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Mean Machine (2001)

Not your usual suspects

Rating: 6/10

Running Time: 98 minutes

UK Certificate: 15


Guy Ritchie used Vinnie Jones in ‘Lock, Stock, etc’, ‘Snatch’ and now, as producer, he’s given him his first proper starring role in ‘Mean Machine’. So it’s fair to say he sees something in the sometimes-Welsh football hardman’s attempts at thespianism. Either that or the Vinster’s got some embarrassing snaps of Guy’s missus and he’s holding him to ransom over them. Then again, we’ve all seen those pics already, so it can’t be that.

In this remake of 1974’s ‘The Longest Yard’, the V-Man plays Danny “Mean Machine” Meehan, the one-time England football captain now serving time for drunken assault on a couple of policemen. The film’s already got one-up on the original version (which had Burt Reynolds in the lead), thanks to its decision to replace American football with a proper sport. But it does little else to alter the formula of a picture which was fairly well-received Stateside, if relatively unknown on these shores.

The plot’s about as predictable as it gets, with Meehan agreeing to coach and captain a cons’ select against the semi-crooked prison guards. Various inner-wranglings, including the usual array of attempts at match-fixing, shower-room punch-ups and comedy training sessions all find their way into the proceedings before the requisite end-of-film showdown.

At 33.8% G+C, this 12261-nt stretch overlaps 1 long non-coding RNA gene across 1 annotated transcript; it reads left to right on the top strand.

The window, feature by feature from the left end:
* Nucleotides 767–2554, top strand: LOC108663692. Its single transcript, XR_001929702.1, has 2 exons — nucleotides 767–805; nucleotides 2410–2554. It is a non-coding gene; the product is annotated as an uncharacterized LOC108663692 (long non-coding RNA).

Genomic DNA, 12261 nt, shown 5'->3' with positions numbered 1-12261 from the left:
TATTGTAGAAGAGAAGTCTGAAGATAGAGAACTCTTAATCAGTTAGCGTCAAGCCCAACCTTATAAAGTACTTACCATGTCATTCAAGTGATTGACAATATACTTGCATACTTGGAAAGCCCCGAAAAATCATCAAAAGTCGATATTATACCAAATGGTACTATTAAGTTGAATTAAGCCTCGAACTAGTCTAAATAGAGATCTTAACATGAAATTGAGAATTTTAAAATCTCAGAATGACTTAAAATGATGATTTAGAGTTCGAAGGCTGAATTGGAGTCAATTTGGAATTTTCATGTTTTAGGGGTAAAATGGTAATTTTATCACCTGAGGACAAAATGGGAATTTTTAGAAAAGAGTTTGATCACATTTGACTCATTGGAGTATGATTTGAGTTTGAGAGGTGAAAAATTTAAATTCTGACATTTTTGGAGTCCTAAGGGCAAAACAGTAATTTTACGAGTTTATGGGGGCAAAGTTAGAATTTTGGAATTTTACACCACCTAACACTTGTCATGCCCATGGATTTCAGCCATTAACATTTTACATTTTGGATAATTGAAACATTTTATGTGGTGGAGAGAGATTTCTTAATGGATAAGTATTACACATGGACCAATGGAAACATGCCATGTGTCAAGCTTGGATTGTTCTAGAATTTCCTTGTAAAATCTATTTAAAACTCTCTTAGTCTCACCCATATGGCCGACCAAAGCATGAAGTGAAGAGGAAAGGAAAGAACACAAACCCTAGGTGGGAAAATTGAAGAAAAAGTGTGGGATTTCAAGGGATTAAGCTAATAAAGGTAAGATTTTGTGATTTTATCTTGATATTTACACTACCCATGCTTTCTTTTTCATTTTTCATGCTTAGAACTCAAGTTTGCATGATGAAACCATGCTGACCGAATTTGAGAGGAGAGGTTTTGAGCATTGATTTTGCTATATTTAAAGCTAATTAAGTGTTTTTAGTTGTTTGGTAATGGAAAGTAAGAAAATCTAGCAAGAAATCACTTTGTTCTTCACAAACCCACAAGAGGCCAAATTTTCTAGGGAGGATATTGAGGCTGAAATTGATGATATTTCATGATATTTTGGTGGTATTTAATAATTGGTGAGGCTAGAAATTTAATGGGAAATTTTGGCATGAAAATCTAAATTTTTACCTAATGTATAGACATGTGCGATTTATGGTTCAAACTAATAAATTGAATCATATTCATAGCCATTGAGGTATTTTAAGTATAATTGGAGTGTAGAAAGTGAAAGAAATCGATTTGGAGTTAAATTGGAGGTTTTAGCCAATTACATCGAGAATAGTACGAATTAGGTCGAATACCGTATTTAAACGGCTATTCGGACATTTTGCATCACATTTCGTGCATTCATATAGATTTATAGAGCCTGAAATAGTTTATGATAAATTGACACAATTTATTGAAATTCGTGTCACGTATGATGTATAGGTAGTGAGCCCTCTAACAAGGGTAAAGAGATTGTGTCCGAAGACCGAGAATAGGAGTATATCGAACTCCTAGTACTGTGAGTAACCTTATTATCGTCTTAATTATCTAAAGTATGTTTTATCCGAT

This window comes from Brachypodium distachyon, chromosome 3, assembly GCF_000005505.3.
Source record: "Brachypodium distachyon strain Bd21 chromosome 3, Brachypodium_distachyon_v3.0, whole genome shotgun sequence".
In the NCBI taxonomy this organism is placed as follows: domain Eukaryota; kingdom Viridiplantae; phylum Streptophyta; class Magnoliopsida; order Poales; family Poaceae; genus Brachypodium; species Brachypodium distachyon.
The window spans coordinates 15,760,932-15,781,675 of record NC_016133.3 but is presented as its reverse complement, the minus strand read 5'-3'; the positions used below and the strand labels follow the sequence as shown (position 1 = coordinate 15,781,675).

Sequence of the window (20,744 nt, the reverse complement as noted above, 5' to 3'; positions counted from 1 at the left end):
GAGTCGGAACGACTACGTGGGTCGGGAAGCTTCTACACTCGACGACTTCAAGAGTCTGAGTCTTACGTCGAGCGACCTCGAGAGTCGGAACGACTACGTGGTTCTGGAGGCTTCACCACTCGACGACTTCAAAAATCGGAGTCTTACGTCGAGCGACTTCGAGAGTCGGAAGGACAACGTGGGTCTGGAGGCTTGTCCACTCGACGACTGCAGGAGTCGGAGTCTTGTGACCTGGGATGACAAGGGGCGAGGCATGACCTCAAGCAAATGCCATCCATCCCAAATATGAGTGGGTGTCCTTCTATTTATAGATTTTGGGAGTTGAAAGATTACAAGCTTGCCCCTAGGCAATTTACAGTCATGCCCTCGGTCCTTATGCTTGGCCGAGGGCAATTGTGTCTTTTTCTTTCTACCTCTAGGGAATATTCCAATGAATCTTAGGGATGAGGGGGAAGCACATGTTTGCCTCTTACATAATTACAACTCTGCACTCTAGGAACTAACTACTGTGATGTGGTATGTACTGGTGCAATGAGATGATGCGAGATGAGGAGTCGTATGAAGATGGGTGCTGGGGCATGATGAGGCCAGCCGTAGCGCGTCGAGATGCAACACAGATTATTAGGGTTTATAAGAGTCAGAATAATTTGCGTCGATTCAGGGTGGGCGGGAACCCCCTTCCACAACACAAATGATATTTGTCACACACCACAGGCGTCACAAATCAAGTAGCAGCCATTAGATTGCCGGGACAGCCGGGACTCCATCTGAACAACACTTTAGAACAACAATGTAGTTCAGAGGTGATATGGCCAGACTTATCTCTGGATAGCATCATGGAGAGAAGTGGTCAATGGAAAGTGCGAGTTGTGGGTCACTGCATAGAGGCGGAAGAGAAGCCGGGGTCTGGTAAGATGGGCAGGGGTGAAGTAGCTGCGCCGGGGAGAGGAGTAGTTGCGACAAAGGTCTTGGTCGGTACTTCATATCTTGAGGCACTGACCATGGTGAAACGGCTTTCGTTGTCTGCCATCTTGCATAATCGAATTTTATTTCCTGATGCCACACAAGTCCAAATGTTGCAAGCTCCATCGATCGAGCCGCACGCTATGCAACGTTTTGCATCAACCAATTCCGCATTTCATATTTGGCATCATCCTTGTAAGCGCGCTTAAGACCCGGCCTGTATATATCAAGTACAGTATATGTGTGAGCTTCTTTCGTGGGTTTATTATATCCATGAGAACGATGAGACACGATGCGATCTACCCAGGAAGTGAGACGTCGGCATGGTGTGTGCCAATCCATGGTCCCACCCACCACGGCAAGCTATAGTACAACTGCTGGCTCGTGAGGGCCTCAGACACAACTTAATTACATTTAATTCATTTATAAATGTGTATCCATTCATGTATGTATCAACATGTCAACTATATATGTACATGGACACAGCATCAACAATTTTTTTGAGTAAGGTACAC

The boy Vinnie pulls off his part well – it’s difficult to think of anyone else so perfectly suited to the role. In fact it’s a decent ensemble all-round, with Kit-Kat man Jason Statham stealing his moments as the gruff-voiced Glaswegian goalie who word has it “could have turned pro, before he turned mad.” Others you might recognise from various other Brit productions include Danny ‘Human Traffic’ Dyer, David ‘Waking Ned’ Kelly and Robbie ‘Desmonds’ Gee.

There’s a bit of fairly graphic violence here and there, but the bulk of it’s done purely for comedy – some of which works and some of which doesn’t. This isn’t going to win any awards for originality, and as is generally the case with football films the match scenes just don’t look right (you can tell they’re all acting, not playing). But it’s enjoyable enough, and football fans in particular will get a few laughs out of it. Admittedly those laughs aren’t always produced in the right places, but it’s better than nothing.

It's Got: A prison Governor with a nasty betting habit and even nastier eyebrows.

It Needs: The cons team to wear strips with arrows on them. Don’t prisoners ever wear stuff like that any more?

DVD Extras None DVD Extras Rating: 0/10


Not a classic but, as Burt Reynolds remakes go, it could be much worse – we could have Vinnie in a new ‘Smokey and the Bandit’.